For a visual look at these machines, join Allie for her overview of Rocket Espresso's machine lineup:

  • Video Roundup: 7/31/20

    Hey coffee fans!

    It's time for another video round up over here at SCG. We have a mix of videos this week we hope you'll love. Let's jump right in!

    First up, we have a review of the new and upgraded Capresso Infinity Plus:

    Next up, we've got some Rancilio Silvia tips and tricks with Allie!

    And finally, a commercial crew review of The handy dandy PuqPress Q2:

    That's all for now friends! We'll be back with more videos next week! Happy sipping!

  • Pour Over or Press?

    Espresso and drip coffee both require machines that might not be easy to accommodate in a small kitchen, or travel with. For those looking for a brewing solution that fits some tighter spaces, pour over and press brewing is quite attractive! Let’s take a look at each style so you can get an idea for what might fit your taste buds more.

    Water

    Whether you end up going for press or pour over, hot water is a must. We recommend picking up a variable temperature kettle like this Bonavita kettle or this Fellow EKG. One of the most important parts of any brew method is accurate, consistent temperatures, and both of these kettles will provide that!

    If you’re traveling and don’t want to bring a whole kettle with you, you can get by with boiling water left off boil for 20-30 seconds. 

    Pour Over

    Pour over brewing is simple and effective, but takes a little practice to get right. When considering it as a brewing option with a smaller footprint, keep your scale in mind. Because of how pour over is made, you really need a scale to measure weight as you brew. This can take up additional space, but there are plenty of scale options that are compact enough to slide into a bag for travel. We love the Hario V60 Drip Scale for its slim profile and usability.

    You’ll also need a dripper, which doesn’t take up much cupboard space, but can be difficult to pack for travel if that’s your goal. The Hario V60 is a gold standard dripper, but this collapsible dripper from GSI Outdoor is perfect for travel. You’ll need appropriate filters for your dripper as well, which can add a bit more complication for travel.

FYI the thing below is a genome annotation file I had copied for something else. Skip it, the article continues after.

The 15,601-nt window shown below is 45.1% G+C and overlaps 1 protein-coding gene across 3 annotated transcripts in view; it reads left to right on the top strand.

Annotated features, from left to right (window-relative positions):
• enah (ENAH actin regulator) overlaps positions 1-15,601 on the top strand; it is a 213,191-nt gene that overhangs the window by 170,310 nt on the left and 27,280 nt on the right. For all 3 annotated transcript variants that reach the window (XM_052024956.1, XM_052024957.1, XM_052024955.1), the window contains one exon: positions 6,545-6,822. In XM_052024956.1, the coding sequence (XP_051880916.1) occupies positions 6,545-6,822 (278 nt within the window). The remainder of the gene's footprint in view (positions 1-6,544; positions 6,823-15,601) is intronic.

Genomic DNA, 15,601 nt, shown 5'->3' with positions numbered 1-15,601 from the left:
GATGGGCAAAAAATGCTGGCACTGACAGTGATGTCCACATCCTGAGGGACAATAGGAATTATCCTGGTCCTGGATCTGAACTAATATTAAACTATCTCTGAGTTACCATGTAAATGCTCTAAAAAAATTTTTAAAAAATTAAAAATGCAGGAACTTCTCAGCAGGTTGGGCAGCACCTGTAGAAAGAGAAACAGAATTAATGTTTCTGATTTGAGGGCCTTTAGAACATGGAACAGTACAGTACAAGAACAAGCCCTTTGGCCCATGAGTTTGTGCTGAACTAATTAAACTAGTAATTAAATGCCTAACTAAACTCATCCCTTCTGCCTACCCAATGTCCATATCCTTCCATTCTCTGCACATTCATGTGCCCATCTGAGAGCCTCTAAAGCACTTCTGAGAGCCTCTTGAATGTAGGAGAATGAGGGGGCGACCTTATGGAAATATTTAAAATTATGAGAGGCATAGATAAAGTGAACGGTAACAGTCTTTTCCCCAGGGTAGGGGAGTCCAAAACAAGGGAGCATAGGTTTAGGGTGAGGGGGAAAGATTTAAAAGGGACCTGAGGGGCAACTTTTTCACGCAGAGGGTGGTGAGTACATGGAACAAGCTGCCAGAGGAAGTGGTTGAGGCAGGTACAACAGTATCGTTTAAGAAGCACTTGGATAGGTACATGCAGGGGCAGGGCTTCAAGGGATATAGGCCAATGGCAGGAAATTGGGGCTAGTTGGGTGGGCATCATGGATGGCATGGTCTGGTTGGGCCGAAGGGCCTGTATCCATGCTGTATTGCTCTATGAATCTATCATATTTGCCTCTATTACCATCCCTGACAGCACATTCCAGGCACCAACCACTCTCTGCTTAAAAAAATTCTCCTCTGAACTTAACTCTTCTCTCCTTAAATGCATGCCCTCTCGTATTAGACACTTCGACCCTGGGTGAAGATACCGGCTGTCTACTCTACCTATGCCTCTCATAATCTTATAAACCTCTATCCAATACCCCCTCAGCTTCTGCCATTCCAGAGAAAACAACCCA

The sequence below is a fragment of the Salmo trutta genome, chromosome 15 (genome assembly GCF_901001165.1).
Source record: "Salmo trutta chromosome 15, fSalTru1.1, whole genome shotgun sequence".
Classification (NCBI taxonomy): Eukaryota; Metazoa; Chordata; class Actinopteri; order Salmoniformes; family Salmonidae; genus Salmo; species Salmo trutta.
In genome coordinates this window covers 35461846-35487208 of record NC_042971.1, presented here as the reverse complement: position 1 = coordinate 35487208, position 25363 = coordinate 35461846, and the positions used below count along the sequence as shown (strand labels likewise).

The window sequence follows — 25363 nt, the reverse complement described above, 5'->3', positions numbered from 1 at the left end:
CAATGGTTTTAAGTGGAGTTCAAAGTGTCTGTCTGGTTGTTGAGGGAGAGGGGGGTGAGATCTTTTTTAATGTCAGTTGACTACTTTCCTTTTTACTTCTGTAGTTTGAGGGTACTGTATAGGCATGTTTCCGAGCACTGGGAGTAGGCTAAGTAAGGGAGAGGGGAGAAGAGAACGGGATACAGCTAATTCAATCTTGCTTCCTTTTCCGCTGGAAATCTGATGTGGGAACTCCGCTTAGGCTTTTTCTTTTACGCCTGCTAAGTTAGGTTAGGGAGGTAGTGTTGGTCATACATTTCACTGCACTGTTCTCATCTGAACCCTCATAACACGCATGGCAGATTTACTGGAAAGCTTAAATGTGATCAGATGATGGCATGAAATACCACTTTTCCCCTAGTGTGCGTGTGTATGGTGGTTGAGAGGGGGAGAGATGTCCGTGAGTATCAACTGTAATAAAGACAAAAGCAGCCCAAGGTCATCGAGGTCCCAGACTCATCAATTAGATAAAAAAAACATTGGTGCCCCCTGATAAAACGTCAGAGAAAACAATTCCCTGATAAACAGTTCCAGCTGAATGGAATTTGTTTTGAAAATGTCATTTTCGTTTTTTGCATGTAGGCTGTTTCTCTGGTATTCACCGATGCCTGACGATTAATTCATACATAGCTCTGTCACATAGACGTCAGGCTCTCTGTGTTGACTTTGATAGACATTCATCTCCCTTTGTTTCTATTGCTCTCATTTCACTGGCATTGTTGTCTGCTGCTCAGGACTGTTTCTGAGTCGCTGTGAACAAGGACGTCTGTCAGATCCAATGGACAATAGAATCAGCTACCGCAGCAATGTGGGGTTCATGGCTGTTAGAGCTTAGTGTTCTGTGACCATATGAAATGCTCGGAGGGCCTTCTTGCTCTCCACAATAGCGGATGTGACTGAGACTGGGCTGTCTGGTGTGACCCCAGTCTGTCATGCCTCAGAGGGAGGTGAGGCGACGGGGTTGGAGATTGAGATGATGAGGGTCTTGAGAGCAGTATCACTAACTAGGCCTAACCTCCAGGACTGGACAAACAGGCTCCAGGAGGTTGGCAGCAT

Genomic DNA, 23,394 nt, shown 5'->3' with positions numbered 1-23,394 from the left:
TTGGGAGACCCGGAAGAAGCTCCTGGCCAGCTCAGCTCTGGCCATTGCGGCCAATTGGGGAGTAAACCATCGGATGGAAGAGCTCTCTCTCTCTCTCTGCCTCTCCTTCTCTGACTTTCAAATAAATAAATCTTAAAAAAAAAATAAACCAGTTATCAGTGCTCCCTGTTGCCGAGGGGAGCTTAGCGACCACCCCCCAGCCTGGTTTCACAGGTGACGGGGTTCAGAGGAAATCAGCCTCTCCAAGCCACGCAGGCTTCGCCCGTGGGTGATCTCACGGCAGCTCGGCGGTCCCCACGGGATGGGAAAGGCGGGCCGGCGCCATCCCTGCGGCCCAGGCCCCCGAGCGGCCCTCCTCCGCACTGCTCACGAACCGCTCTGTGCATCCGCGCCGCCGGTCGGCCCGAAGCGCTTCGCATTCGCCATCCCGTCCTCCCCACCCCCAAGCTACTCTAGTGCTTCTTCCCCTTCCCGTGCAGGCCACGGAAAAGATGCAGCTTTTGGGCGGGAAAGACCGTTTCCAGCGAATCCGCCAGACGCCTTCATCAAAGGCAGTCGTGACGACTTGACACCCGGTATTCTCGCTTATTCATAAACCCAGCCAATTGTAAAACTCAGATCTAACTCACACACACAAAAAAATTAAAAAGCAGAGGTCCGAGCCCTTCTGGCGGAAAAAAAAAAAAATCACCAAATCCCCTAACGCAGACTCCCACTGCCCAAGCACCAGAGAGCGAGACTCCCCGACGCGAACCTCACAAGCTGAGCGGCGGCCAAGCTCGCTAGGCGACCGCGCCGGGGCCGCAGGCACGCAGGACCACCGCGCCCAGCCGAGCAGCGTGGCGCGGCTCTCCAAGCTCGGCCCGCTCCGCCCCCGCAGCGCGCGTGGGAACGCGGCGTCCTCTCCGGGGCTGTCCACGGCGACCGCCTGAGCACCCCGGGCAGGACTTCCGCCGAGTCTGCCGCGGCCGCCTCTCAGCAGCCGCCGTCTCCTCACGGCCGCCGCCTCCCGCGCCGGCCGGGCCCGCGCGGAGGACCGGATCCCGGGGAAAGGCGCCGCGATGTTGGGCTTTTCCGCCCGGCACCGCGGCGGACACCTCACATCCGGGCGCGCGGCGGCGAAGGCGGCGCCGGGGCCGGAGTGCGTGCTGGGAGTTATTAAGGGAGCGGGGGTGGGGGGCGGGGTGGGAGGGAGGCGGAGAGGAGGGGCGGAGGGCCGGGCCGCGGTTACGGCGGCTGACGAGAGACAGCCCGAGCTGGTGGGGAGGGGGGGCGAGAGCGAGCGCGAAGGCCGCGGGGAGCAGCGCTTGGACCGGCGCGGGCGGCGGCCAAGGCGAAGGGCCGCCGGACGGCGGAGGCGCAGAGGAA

Space questions aside, pour over offers fantastic flavor. It’s the brew method we use here at SCG to try new coffees, and the perfect way to take in every note from a roast.

    Press

    Coffee presses generally offer a bolder, stronger flavor than pour over. For some, press coffee is the only way to go. Depending on your press, it can be a little bit difficult to get a totally grit free cup. With that in mind, the Aeropress Go is a fantastic press that uses a paper filter to strain the grounds. Aeropress is one of our most popular presses, and a fantastic option for coffee on the go or at home. The Go in particular collapses into a simple cup to travel with.

    Other presses can still offer excellent results as well and brew in larger quantities, but might be harder to travel with. Classic like this Bodum Brazil or this Espro P7 are fantastic options that are simple to use and delicious. These larger options are a little on the large side, so they might be hard to travel with.

    Final Thoughts

    One last thing to keep in mind is a grinder. Luckily a simple brew grinder like the Baratza Encore or the Oxo Brew can handle press or pour over brewing.

    The best thing you can do is try both brew methods. For those who like a little variety, the space and cost is gentle enough with pour over and press brewing that you might even find room for both!

  • Coffee Testing

    One thing we don’t talk too much about is the way we taste test new coffees, and how that might help you experience a new roast. 

    As you’ve almost assuredly noticed, coffee tasting notes aren’t always perfect. There’s usually some nuance in there, which we’ve talked about in the past. As such, we don’t just look at the notes and decide whether or not to bring on a roast. We actually try everything we bring on to make sure we like it.

    Given that, you might wonder why sometimes your brew is different from what we describe on product pages. So much of this comes down to brew method and personal palate, but what are the ideal ways to try a new roast?

    Brew